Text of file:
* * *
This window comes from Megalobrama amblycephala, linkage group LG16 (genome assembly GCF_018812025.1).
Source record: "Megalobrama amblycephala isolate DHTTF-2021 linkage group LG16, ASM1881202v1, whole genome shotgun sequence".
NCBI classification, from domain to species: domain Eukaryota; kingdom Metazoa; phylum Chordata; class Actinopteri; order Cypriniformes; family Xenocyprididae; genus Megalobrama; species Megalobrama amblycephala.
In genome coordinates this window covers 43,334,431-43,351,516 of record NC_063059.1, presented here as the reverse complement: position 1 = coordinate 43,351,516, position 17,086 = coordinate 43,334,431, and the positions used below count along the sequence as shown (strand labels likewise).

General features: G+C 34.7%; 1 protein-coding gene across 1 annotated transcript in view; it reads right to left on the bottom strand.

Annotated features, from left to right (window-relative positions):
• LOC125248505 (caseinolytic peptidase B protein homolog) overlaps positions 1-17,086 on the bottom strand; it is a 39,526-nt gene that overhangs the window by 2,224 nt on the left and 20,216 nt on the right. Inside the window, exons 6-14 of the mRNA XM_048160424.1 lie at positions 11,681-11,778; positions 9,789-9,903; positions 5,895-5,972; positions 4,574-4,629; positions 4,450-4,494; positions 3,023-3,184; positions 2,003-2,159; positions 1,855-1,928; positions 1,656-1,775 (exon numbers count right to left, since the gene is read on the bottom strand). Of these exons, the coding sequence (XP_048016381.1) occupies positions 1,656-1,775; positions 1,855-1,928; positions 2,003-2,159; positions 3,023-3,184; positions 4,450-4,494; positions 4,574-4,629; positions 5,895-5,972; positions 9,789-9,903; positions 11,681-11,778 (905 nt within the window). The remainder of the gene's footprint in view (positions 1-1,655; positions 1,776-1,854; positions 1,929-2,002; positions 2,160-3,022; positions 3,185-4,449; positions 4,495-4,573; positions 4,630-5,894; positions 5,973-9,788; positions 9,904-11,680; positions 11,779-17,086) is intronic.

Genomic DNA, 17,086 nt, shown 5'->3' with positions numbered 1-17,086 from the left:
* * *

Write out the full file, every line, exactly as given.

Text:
This window comes from Megalobrama amblycephala, linkage group LG16 (genome assembly GCF_018812025.1).
Source record: "Megalobrama amblycephala isolate DHTTF-2021 linkage group LG16, ASM1881202v1, whole genome shotgun sequence".
NCBI classification, from domain to species: domain Eukaryota; kingdom Metazoa; phylum Chordata; class Actinopteri; order Cypriniformes; family Xenocyprididae; genus Megalobrama; species Megalobrama amblycephala.
In genome coordinates this window covers 43,334,431-43,351,516 of record NC_063059.1, presented here as the reverse complement: position 1 = coordinate 43,351,516, position 17,086 = coordinate 43,334,431, and the positions used below count along the sequence as shown (strand labels likewise).

General features: G+C 34.7%; 1 protein-coding gene across 1 annotated transcript in view; it reads right to left on the bottom strand.

Annotated features, from left to right (window-relative positions):
• LOC125248505 (caseinolytic peptidase B protein homolog) overlaps positions 1-17,086 on the bottom strand; it is a 39,526-nt gene that overhangs the window by 2,224 nt on the left and 20,216 nt on the right. Inside the window, exons 6-14 of the mRNA XM_048160424.1 lie at positions 11,681-11,778; positions 9,789-9,903; positions 5,895-5,972; positions 4,574-4,629; positions 4,450-4,494; positions 3,023-3,184; positions 2,003-2,159; positions 1,855-1,928; positions 1,656-1,775 (exon numbers count right to left, since the gene is read on the bottom strand). Of these exons, the coding sequence (XP_048016381.1) occupies positions 1,656-1,775; positions 1,855-1,928; positions 2,003-2,159; positions 3,023-3,184; positions 4,450-4,494; positions 4,574-4,629; positions 5,895-5,972; positions 9,789-9,903; positions 11,681-11,778 (905 nt within the window). The remainder of the gene's footprint in view (positions 1-1,655; positions 1,776-1,854; positions 1,929-2,002; positions 2,160-3,022; positions 3,185-4,449; positions 4,495-4,573; positions 4,630-5,894; positions 5,973-9,788; positions 9,904-11,680; positions 11,779-17,086) is intronic.

Genomic DNA, 17,086 nt, shown 5'->3' with positions numbered 1-17,086 from the left: